Jesuit Refugee Service-USA: Kino Border Initiative
Kino Border Initiative
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With the Kino Border Initiative, JRS/USA has expanded the pastoral care that we have provided undocumented non-citizens over the last nine years in our chaplaincy program at U.S. detention centers. We are now reaching out to men, women and children – most of whom are Mexican citizens – who were detained by the U.S. government and then deported.
Sr. Engracia Robles, center, and volunteers serve hot meals to more than 200
(Robert Dolan, S.J. for Jesuit Refugee Service/USA)
Some of the most forgotten and the most vulnerable people in the United States are those migrants held in federal immigration detention centers pending deportation. The vulnerability of these people does not end with deportation, however; many of the migrants we encounter at the Kino Border Initiative in Nogales, Mexico, find themselves stranded in the border town far away from their homes and families, with few options or resources to plan for a future life in Mexico or Central America.
To help these forgotten people, Jesuit Refugee Service/USA and five partner organizations officially launched the Kino Border Initiative in the twin cities of Nogales, Sonora, Mexico and Nogales, Arizona, U.S.A., in January of 2009.
The bi-national ministry is a collaborative effort among Jesuit Refugee Service/USA, the California Province of the Society of Jesus, the Mexico Province of the Society of Jesus, the Missionary Sisters of the Eucharist, the Archdiocese of Hermosillo and the Diocese of Tucson.
“One of the most gratifying things about this effort is that it is a partnership amongst so many … committed groups,” said Rev. John McGarry, S.J., Provincial of the California Province of the Society of Jesus as the project was inaugurated last year.
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Jesuit Refugee Service: Praying with Refugees in Haiti
Brother Jim Boynton, S.J. is a U.S. Jesuit who began working with Jesuit Refugee Service in Haiti in November, 2009. His first assignment was to serve as the director of a Fe y Alegría school for poor children in Wanament area of northeastern Haiti along the border with the Dominican Republic.
When the earthquake struck Haiti on January 12, Jim’s life took an unexpectedly different course. He joined the Jesuit emergency relief response to the quake’s untold number of victims in Port-au-Prince. During the past weeks he has helped to facilitate and support the work of U.S. doctors, nurses and paramedics as they care for the thousands of seriously wounded Haitian people. They have saved many lives by courageous medical efforts, often performing surgeries in the most trying of situations.
What follows are a few selections from Brother Jim Boynton’s diary during the days following the disastrous earthquake.
January 18, 2010
I am new to Haiti, and only arrived on November 1 to work in a school. To be honest I was nervous about that, but a school in Haiti now seems no more daunting than a classroom at University of Detroit Jesuit High School, or St. Ignatius Cleveland, where I taught history for years. What is daunting now is Haiti itself. “Haiti cherie,” or “dear Haiti,” as this country is called by those who love her, is suffering. The news may report that help is being sent from all over the world, but today we are six days past the quake, yet at our location we were the first foreign aid to arrive. Most is bottlenecked in the airport.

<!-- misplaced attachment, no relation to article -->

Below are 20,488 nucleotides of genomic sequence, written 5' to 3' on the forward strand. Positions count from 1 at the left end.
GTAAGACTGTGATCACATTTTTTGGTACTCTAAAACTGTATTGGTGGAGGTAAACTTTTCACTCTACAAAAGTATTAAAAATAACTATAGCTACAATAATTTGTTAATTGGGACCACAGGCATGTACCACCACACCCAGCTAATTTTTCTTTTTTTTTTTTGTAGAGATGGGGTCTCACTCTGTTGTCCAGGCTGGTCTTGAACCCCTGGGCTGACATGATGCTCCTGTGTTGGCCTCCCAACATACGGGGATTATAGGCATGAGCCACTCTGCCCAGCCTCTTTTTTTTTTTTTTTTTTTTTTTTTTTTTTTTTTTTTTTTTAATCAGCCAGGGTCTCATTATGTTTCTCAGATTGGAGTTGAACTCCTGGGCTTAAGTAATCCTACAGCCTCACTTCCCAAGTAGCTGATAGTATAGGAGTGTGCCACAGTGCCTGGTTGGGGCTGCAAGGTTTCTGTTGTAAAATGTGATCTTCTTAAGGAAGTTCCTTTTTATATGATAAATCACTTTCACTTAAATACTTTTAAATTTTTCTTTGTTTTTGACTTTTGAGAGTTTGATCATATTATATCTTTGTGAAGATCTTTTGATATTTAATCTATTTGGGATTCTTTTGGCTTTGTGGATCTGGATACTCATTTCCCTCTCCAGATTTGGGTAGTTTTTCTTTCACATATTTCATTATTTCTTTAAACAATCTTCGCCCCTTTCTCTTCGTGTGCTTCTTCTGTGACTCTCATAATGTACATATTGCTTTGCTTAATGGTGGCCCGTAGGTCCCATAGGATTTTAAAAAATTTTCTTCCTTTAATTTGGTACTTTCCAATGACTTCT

January 19, 2010
At Christmas I told my friend, Father Jim Williams, that someday I hoped to have a love for the Haitian people that was not based on pity. This island seemed like a latrine, and the people only to be pitied. Pity is not bad, but it makes you the superior; it sets up an inequality and puts me at the top. After what I have seen these last few days, now when it would make most sense to pity these poor people I have none. My pity has grown to respect and admiration. Overnight I have come to love these people in a way that makes them a model for me, and clearly puts them on a higher plane than I will ever be.
January 22, 2010
The role of faith then is the role of action, and nothing is needed now more than action.
January 23, 2010
Twice today in the tap-tap [bus] I broke down and cried. I’m not embarrassed anymore to do that. Everyone on our team understands that reaction. My guess is most have done that as well. I ask myself how much of this can I take? Why can’t August be here already when I can go home and swim with my niece and nephews in a Michigan lake? Why can’t I see children other than those who want only a drink of water, or parents who are not grieving their dead children, buildings that are not a pile of rubble, or elderly who have the comfort my parents have and deserve? But then I stop and reflect . . . . I have hope, faith, and love, and therefore can take much, much more. My prayer is that, as noble as these people are, they do not lose their hope, faith, and love.
January 25, 2010
Our team neurosurgeon told us today that three of the worst wounded people in town were at a clinic and needed to get to surgery. We had no way to transport them and did not know what to do. At that moment someone noticed a large flatbed truck with the front window broken out. When I asked who owned the truck I had to laugh . . . it belongs to Fe y Alegría, the school I work for. In essence, it was my truck! We drove to the clinic, found the patients and transported them. They will never walk again, but they will live.
Thanks to Rich Brennan, SJU '81, for the heads up on Br. Jim Boyton, SJ